In “An Island of Animals,” internet-date Sarah remarks to Wilbur that “when you’re on Tanque Verde closing in on central Tucson, there’s actually nothing to wistfully stare at but for men in dinosaur suits, the twenty-foot T. rex in front of McDonald’s, and a few crappy pieces of wood furniture splintering in the late afternoon sun outside secondhand stores.”

One of these dinosaurs takes center-stage in “The Golden Promise of Flight and Good Wishes.” Howie is a corpulent young man semi-relieved to have a job working as a sign spinner on Speedway, if only to assuage his mother, who “push-pulls, and that’s what pisses him off.” But the job exposes him to the world from which he has hid. And it is a woman from a next-door barbeque joint, drunk and eager to engage him, her friends watching and laughing, who seals his fate.

“Hell is other people” is one of the premises at work in this collection. The other: enjoy the moment.

In “The Lotus Eaters,” Paul and Artesia (from an earlier story) traipse about an abandoned mini-golf course. Artesia, under the influence of happy drugs, falls in love with her hot, dusty city (a first in the collection), finding ephemeral joy and release from the dismal state of her life in the aftermath of her expulsion from home. That the escape is temporary is both a truism and besides the point.

It is clear that Sheehan was conscientious in the way she constructed this collection. Characters introduced early on recur later, often through others’ eyes; storylines conclude only to reappear in subsequent stories. This clever weave of break and fusion deepens the reading experience. Sheehan creates a layered, Technicolor world of desperate lives on the brink of something—a breakthrough that might save them from well-carved ruts or imagined limitations—and a city that rarely does them any favors.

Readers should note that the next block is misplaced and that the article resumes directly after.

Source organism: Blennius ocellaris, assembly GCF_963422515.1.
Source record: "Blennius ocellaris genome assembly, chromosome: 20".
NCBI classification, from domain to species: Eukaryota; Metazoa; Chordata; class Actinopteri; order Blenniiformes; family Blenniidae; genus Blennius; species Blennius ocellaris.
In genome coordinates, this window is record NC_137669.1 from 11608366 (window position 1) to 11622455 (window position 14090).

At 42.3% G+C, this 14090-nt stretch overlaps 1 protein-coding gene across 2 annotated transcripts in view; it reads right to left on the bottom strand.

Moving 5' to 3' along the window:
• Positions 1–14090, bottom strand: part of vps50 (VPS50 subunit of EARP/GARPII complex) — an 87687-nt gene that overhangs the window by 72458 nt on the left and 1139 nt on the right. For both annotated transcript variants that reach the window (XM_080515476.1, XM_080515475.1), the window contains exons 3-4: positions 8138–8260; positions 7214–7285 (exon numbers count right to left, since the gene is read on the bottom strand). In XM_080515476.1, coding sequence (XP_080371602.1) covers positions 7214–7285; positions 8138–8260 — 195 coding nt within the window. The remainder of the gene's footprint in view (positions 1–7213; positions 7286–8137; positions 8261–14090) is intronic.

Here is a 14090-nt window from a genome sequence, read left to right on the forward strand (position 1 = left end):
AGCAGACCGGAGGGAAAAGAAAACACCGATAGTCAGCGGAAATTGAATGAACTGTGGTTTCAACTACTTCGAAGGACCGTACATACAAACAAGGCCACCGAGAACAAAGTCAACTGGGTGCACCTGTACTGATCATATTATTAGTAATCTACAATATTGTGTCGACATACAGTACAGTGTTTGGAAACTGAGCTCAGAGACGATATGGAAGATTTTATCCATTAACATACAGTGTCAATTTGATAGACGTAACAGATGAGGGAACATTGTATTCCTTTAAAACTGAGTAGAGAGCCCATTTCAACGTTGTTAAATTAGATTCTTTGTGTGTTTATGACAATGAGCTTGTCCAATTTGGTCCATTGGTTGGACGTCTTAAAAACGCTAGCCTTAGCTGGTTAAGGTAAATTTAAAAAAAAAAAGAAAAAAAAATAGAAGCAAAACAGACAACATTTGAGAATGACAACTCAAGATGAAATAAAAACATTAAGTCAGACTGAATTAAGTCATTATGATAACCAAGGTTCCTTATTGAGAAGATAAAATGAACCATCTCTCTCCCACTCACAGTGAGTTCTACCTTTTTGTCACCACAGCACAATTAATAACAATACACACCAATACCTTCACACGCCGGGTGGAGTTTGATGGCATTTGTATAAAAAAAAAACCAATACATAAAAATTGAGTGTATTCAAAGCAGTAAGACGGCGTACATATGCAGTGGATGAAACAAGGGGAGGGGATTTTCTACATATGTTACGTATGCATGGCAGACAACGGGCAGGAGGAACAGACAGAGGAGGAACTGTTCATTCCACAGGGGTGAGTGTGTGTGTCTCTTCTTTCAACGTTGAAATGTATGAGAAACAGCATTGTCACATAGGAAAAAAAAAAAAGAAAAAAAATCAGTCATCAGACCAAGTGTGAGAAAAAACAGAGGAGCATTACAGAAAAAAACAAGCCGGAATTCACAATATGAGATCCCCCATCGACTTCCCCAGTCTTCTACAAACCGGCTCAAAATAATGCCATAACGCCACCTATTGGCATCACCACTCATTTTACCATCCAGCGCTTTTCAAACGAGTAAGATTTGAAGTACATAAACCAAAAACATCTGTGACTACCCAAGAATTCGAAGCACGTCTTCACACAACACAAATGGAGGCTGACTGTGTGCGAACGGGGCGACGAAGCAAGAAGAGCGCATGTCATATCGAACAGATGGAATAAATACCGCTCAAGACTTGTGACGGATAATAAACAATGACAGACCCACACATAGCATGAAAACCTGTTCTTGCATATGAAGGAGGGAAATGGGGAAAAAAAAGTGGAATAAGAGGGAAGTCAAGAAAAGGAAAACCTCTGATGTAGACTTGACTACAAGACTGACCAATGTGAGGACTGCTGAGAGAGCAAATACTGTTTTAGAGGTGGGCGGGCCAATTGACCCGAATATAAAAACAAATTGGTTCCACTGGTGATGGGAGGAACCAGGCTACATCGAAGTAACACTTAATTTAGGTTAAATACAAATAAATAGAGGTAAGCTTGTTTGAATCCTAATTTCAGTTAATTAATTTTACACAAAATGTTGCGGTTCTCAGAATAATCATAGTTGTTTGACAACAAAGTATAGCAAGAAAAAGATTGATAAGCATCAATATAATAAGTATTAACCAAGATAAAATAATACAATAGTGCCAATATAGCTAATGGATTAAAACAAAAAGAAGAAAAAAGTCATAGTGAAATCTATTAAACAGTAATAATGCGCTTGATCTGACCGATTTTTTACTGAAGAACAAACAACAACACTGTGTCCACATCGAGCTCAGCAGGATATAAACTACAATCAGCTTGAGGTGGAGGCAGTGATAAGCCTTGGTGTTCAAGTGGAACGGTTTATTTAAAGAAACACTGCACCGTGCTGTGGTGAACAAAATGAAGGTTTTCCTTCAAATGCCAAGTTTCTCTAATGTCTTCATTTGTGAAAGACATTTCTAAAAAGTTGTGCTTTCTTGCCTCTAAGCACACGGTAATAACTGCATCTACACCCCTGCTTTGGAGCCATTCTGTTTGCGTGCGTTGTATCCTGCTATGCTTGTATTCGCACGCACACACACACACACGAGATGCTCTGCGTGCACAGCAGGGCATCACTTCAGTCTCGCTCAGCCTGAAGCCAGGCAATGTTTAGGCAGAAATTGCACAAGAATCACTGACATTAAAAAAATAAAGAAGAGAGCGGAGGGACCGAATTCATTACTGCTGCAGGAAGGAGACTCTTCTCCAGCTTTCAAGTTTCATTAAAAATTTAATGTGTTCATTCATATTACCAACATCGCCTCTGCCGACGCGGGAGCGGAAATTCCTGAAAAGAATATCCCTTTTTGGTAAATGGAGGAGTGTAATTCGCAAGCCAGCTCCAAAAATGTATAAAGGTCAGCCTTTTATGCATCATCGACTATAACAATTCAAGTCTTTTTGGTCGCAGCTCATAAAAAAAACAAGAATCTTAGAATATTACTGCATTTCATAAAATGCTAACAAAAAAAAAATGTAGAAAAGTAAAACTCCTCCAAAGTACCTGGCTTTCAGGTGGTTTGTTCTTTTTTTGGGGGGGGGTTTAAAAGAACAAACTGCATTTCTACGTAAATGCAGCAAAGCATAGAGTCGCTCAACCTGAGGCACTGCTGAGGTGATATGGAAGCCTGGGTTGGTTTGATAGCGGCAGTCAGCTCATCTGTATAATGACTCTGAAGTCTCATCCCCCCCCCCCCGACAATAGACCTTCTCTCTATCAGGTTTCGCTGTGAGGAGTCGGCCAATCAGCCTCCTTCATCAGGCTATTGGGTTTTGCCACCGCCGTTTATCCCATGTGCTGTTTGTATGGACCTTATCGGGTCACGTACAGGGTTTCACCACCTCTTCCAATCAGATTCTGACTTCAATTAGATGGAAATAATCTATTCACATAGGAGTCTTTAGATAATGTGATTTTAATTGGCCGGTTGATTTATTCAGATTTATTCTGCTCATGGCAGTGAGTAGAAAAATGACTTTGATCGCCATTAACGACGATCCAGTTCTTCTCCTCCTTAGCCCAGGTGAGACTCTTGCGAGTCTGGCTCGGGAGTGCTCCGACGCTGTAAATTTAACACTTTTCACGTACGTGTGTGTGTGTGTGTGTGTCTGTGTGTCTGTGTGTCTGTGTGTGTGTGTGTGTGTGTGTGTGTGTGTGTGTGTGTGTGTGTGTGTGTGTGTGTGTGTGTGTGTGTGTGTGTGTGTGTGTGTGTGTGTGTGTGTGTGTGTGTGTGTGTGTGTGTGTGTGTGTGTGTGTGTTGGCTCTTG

Though most of the story is written in intimate third person, Sheehan breaks from this comfort zone to experiment with point of view. In “Late Night on the Radio,” a radio host monologues on the privatization of Tucson school curricula. “Tasks” is a list story with mythic undertones about a man struggling to break free from the orbit of his domineering mother.

Two later stories, “At the Spa” and “The Three Graces,” continue the story of Zero’s initial affair through the perspective of his mistress, Alyssa, who runs into Zero’s wife at a spa, and later, at a botanical garden. The latter story, told through the rotating perspective of four women, is a centerpiece of the collection. Three women friends wander through the cactus gardens at Tohono Chul. Zero and his wife show up. Exchanges are made. The narrative hops from woman to woman, showing their perspectives of the tense moment. A metaphor of cacti to women in distress: “The cacti aren’t really dry or barren. They just know how to conserve.”

Overall, “Demigods” is a story collection in the best sense. Taken alone, the stories work, but read as a whole, the character threads, broken and wedded—gain fuller dimension as early decisions are unmade or strengthened in later stories. Highly recommended for those interested in character study, exploration of the struggles of regular people in a dusty edge city, vibrant descriptions, and expert handling of point of view.